train interns to intervene early before opioid use disorder occurs among high risk populations,” Laura Schopp, department chair and professor of health and psychology, said. The Graduate Psychology Education program gives hands-on internships to doctoral psychology students and allows them to work in rural areas where access to mental healthcare is difficult. The grant will allow an additional 21 predoctoral interns to join the program over the next two years. “We are finding ourselves needing to work hard to catch up with the demand for

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prevalent danger. But, the way it's covered by journalists needs to change. COLIN MCELDUFF

Student Politics Reporter Peering through his black, square glasses, Miles O’Brien, science correspondent for PBS NewsHour and producerdirector for NOVA, looks out to a Fisher Auditorium full of journalism students and faculty alike before speaking on science journalism and its role in covering climate change. Despite having studied history at Georgetown University, O’Brien began covering science journalism after hearing CNN wanted to hire a science correspondent. Though not having much knowledge on the subject at the time, he was able to snag the job by convincing his interviewers that while he may not know a lot about science, neither did the American public. Therefore, O’Brien saw himself as the best candidate to try to explain scientific news and make it interesting. This is what he is continuing to do now with climate change and speaks as a part of the AAAS Kavli Science Journalism Award

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Despite preventive measures put in place to avoid sexual violence, students still feel hyperaware when walking around certain areas. LUCY CAILE

University News Staff Writer Every student receives emails from MU Police Department about crime notifications on campus. Some may choose to ignore them, while others may take increased caution. In the past couple of weeks, there has been a steady rise in emails regarding sexual assault on campus. Notifications on Sept. 29 and Oct. 15 warned campus about sexual assault incidents around College Avenue Hall. The emails contain advice from MUPD on how best to avoid a sexual assault that include trusting one’s instincts if a situation feels uncomfortable and always finding a safe ride home. But despite the amount of programs that MU has in place to deal with these situations, the notifications still leave students uneasy. “I think that it’s this constant idea of you’re walking on eggshells,” freshman Juliana Cole said. “You can choose to be afraid of it or you can choose to take precautions to make sure you’re safe and make sure you’re prepared, but I think there is that element of I always have to watch what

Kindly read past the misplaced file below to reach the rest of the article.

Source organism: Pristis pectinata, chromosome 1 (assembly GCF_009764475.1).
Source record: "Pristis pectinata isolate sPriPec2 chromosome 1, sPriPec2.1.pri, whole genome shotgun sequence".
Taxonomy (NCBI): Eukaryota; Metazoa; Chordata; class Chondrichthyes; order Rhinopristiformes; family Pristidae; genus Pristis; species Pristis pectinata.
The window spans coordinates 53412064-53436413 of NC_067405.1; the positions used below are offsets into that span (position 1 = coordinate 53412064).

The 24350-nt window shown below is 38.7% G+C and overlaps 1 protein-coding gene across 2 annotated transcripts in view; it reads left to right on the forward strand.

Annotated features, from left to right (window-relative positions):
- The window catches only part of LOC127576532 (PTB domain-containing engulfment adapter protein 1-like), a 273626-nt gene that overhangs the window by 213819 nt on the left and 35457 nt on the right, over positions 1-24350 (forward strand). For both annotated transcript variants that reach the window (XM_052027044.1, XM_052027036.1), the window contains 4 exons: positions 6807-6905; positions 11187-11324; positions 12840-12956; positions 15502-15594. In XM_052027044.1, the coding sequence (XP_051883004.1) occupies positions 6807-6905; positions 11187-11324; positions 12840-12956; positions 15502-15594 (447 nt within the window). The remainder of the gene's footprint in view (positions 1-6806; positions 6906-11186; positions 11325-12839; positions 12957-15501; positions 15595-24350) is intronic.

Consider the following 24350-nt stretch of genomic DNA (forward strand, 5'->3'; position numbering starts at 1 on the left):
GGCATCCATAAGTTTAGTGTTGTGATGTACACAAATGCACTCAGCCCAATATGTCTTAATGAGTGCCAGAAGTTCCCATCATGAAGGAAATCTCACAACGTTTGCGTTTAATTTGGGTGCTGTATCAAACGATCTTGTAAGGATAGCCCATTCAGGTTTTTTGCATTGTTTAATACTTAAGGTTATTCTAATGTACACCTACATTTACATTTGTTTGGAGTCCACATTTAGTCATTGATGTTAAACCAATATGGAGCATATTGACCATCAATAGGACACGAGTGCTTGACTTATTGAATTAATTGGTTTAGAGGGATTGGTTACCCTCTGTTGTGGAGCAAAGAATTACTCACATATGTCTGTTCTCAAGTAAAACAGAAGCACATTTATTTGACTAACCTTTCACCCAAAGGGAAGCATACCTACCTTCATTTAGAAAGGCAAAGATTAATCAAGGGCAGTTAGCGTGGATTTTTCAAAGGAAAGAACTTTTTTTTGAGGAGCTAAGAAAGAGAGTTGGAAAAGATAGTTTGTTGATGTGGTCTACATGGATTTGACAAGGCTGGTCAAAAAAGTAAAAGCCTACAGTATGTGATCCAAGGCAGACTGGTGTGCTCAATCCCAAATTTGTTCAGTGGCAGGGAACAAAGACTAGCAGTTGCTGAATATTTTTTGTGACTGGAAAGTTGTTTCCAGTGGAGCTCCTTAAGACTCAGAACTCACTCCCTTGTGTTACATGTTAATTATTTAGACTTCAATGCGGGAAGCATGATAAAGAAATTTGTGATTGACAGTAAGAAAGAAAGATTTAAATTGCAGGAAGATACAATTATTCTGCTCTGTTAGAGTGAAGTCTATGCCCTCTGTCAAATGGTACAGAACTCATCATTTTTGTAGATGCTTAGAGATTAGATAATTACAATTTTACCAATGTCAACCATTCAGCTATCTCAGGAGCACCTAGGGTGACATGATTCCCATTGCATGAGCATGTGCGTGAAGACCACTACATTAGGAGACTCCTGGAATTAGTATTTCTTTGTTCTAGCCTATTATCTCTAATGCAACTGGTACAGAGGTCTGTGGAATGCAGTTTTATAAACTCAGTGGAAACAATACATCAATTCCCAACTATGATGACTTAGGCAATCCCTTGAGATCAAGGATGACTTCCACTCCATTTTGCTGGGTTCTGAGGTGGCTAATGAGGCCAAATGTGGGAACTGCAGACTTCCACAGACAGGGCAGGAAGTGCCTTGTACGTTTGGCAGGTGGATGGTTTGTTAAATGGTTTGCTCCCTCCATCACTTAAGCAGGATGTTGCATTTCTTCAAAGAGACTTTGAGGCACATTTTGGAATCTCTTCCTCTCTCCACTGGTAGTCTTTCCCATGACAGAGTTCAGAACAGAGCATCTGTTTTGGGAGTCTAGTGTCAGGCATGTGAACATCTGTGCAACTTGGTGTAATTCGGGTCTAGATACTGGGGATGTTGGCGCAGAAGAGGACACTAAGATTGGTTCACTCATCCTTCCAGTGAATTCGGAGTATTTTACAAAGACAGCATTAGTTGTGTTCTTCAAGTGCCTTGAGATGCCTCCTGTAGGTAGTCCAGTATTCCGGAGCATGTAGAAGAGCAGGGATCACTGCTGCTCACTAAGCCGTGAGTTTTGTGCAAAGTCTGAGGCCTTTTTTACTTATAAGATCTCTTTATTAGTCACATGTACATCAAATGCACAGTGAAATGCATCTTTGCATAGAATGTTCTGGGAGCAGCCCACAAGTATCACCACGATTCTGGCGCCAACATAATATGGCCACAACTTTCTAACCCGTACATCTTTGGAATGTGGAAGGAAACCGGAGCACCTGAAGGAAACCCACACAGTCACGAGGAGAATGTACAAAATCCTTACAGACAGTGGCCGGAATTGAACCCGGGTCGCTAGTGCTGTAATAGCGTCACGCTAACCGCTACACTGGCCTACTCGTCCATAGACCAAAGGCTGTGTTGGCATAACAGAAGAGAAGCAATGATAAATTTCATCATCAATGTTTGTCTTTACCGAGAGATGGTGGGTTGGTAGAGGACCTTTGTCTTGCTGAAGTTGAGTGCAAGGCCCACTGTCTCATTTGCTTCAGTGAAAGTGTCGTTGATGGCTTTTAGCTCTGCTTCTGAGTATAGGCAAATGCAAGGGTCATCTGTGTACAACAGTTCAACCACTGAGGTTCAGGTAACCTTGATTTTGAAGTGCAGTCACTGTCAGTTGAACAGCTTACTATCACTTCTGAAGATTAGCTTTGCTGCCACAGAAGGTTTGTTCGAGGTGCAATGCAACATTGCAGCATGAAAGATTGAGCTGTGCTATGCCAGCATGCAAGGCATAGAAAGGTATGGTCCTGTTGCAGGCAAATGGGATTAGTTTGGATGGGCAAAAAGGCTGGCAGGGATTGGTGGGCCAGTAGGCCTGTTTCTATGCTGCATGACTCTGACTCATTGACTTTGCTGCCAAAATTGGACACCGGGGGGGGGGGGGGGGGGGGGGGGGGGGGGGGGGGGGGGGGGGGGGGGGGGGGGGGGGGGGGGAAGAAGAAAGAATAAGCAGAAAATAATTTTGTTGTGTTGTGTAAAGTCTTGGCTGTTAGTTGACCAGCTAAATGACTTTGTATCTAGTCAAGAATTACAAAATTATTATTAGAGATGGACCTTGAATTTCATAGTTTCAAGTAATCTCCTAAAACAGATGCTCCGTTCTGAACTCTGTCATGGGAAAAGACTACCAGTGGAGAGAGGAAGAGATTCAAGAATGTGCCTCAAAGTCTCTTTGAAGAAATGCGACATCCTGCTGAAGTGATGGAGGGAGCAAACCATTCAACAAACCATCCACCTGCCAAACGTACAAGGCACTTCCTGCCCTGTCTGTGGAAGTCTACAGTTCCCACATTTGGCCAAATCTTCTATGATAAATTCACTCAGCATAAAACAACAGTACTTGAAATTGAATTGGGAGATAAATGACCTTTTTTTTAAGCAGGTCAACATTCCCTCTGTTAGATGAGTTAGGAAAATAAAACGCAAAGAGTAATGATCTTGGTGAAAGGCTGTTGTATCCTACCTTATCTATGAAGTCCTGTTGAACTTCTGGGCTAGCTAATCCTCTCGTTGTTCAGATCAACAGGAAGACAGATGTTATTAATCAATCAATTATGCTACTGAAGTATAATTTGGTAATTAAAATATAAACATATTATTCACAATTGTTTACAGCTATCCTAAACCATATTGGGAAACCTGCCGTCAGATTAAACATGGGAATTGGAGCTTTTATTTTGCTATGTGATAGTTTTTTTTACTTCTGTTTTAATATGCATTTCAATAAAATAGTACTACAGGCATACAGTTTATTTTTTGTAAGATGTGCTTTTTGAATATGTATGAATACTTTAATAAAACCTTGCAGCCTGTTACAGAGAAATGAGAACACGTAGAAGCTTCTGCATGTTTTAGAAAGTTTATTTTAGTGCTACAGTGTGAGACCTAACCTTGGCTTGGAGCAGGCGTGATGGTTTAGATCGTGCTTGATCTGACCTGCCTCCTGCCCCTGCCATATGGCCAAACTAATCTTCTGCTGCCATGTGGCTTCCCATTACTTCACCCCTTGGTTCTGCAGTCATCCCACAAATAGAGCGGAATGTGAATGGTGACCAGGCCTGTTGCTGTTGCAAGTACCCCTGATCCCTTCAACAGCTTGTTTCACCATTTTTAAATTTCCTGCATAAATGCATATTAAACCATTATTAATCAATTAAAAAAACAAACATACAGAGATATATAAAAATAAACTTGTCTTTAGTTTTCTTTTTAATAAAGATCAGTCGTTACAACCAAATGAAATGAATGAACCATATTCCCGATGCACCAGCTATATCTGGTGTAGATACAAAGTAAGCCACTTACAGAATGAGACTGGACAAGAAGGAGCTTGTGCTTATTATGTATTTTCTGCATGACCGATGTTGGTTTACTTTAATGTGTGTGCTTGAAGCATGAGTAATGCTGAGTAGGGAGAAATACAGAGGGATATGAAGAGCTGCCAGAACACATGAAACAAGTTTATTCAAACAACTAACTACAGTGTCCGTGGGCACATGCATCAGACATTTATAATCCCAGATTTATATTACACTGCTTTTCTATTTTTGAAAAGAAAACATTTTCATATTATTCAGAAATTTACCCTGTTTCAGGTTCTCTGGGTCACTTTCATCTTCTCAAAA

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has been conducting research on working Continued from page 1 memory, or the small amount of information one can hold in the mind, since before 1980. He has noticed there are a number of ways in which human beings have imperfect information. “They have false memories,” Cowan said. “They have flaws in the reasoning and judgment and so forth. Many people are not sufficiently aware of these limitations that humans have.” This inspired Cowan to organize a team of graduate students and postdoctoral fellows to complete the project he had been working on his entire career. “For most of my career, I’ve been thinking about the limitations in how people apply their thinking and how they probably could be fair to other people that they’re discussing things with,” Cowan said. “These different research findings led me to want to investigate something like arrogance, which I thought would be helpful for the world because there hasn’t been very much research on arrogance.” Cowan realized the topic of arrogance was huge due to it involving cognitive, social and clinical research. He thought the only way to synthesize the different areas was with a lot of help, so he decided to make it the topic of a graduate-level class. During the class, Cowan and his students spent time talking about the readings he brought to class. They realized there are different domains of arrogance, which led the students to conduct more research and give Cowan their writings on their discoveries. They decided to put their writing in a journal and submit it. Upon receiving feedback from